A legal Guardian is someone with the legal authority to care and make decisions for a minor child or incapacitated adult. Becoming a legal guardian over someone else involves filling out a number of forms and going through one or more court proceedings to be sworn in as the Guardian. It is extremely important that you take all of the proper steps to become a legal guardian in order to ensure that you have the legal authority to make important decisions for the person in your care. This is a difficult and lengthy process whereas you would need to retain an Attorney to assist you with the legal process.
Deciding whether to become someone’s legal guardian is a decision that you must determine is right for you and your situation. Guardians are court-supervised caretakers for minors and incapacitated persons. Guardians are responsible for the well-being of their wards (the person for whom they are the guardian), and may also be responsible for handling the person’s assets and finances. The guardian must periodically report to the court on the ward’s status. Make sure that you are prepared to accept the responsibility of acting as a legal guardian for someone by consulting with an Attorney to gain the knowledge of everything that is required in becoming someone’s guardian.
You must also take into consideration alternatives to becoming a legal guardian for your loved one, family or friend. There may be other avenues to protect the child’s or adult’s well-being short of a legal guardianship. Some alternatives include a power of attorney, living will, health care proxy, and/or a representative payee arrangement in the event that the proposed ward is receiving social security benefits. You may also be able to file for a temporary guardianship, which is a faster process for emergency cases, and ends when the court appoints a permanent guardian or the temporary guardianship expires.
Another important step you must make is verifying whether or not your prospective ward is eligible for a guardianship. The eligibility standards for guardianships differ between children and adults. Procedures differ by state, but courts will appoint an attorney to investigate and represent the interests of the proposed ward. A child can have a non-parent guardian as long as the child is under 18 years of age and has not been emancipated by a court order. An adult is not eligible for a guardianship unless the court finds evidence that the adult is legally incapacitated, either by age or disability. Incapacity must be proven by clear and convincing evidence that the person cannot provide his or her own food, clothing, or shelter, manage physical health or financial affairs. Texas Courts require a statement also known as Certified Medical Exam from a doctor regarding the ward’s incapacity upon filing the initial Motion to Appoint a Guardian of Person or Estate.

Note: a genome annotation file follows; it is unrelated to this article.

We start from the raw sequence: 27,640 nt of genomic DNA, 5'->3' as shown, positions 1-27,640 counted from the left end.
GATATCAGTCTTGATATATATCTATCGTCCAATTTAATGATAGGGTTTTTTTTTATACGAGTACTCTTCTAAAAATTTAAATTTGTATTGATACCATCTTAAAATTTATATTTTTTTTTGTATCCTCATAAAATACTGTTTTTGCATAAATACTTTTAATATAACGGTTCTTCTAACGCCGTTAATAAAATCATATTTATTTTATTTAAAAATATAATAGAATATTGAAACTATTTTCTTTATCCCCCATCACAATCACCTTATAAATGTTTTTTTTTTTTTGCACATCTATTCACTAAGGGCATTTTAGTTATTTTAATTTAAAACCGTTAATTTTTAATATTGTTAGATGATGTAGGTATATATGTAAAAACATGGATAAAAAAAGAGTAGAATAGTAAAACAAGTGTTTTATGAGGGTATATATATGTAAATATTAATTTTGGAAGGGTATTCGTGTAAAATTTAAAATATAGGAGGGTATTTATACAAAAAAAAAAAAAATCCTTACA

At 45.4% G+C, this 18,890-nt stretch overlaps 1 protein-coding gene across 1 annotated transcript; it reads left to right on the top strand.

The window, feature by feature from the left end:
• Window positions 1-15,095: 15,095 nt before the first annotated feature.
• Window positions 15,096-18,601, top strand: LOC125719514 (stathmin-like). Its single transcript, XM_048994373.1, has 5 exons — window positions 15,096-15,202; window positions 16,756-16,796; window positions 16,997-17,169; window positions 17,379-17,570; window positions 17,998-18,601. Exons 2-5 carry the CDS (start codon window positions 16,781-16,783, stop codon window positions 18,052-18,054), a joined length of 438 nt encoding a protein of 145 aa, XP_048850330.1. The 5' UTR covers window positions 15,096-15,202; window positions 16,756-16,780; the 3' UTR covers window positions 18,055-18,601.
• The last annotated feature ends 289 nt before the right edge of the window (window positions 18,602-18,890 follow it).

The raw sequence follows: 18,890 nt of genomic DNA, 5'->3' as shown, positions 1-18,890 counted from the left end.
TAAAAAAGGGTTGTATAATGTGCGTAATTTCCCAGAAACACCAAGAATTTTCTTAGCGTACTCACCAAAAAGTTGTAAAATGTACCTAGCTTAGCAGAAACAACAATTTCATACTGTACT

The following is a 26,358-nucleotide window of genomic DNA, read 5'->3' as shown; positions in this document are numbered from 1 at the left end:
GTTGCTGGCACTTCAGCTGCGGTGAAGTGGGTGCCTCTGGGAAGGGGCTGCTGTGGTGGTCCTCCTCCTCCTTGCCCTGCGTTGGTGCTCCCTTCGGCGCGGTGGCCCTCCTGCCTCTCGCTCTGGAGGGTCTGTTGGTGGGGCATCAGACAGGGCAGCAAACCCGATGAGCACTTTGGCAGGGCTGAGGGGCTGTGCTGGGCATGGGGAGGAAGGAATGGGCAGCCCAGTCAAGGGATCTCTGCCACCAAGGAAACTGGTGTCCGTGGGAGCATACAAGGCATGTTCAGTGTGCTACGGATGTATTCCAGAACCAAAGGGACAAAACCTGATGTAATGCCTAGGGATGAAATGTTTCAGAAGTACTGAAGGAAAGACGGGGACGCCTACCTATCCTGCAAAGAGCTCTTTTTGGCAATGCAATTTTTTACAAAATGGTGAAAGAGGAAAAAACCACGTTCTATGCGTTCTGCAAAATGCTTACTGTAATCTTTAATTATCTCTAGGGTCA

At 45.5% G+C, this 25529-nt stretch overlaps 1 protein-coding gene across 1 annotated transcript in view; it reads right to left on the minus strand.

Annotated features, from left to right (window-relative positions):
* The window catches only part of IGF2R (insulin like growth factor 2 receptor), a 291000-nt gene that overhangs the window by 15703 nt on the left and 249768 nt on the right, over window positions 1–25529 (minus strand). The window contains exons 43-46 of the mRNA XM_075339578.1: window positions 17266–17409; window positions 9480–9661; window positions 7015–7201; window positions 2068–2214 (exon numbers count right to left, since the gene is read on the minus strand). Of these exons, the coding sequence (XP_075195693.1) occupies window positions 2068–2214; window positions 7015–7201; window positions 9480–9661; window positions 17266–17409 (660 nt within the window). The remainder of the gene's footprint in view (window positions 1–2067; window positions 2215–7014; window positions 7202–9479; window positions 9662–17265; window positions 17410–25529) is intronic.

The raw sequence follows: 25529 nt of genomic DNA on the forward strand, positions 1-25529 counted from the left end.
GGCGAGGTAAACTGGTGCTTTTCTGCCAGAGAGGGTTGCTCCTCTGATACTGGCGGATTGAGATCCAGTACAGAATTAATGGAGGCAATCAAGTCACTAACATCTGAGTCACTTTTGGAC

You then have to determine if you are eligible to become a Guardian. To become a guardian, you must demonstrate to the court that you are capable of accepting the responsibility of a guardianship. You do not need to be a relative of the proposed ward to become a Guardian however some of the basic requirements that will make you ineligible are as follows:
- Have a history of bad conduct, like a criminal record for violence or dishonesty;
- Have conflicts of interest with the ward, such as owing an outstanding debt to the ward or standing to benefit from taking advantage of the ward;
- Are inexperienced with providing care or managing property and resources;
- Lack sufficient education to provide care or manage property and resources; or
- Are a minor or incapacitated person yourself.
- If two or more eligible people both wish to become the guardian, the court will have to choose one over the other. In Texas, if more than one person seeks a guardianship, the court will consider whether the proposed ward designated someone to serve as guardian prior to his or her incapacity. The Court will then give priority in to proposed guardians in the following order: anyone designated by the last surviving parent of the ward, the ward’s spouse, the ward’s next of kin, and non-relatives.
Some clarification between guardianship of the person versus guardianship of the estate is something that majority of people do not understand either. Your state may require you to submit different forms depending on whether you wish to become the guardian of the person or the estate, or both. Guardianship of the person means that you are responsible for the well-being of the ward, from personal care and maintenance to medical decisions. If the ward is a child then you will be responsible for their living conditions, schooling, medical needs, and any harm the ward causes. Guardianship of the estate means that you are tasked with managing, investing, protecting, and disposing of the ward’s assets and property in accordance with the law and the ward’s best interests.
The process of having someone declared legally incapacitated can be a challenging process. The process can be further complicated if the ward has substantial property or assets to manage. It may be more time and cost-effective to have an attorney, like an Arlington family lawyer, handle your case. Some courts with particularly complicated guardianship processes may not hear guardianship applications filed by non-lawyers or pro se parties.
Thanks to our friends and contributors from the Brandy Austin Law Firm, PLLC for their insight into guardianship.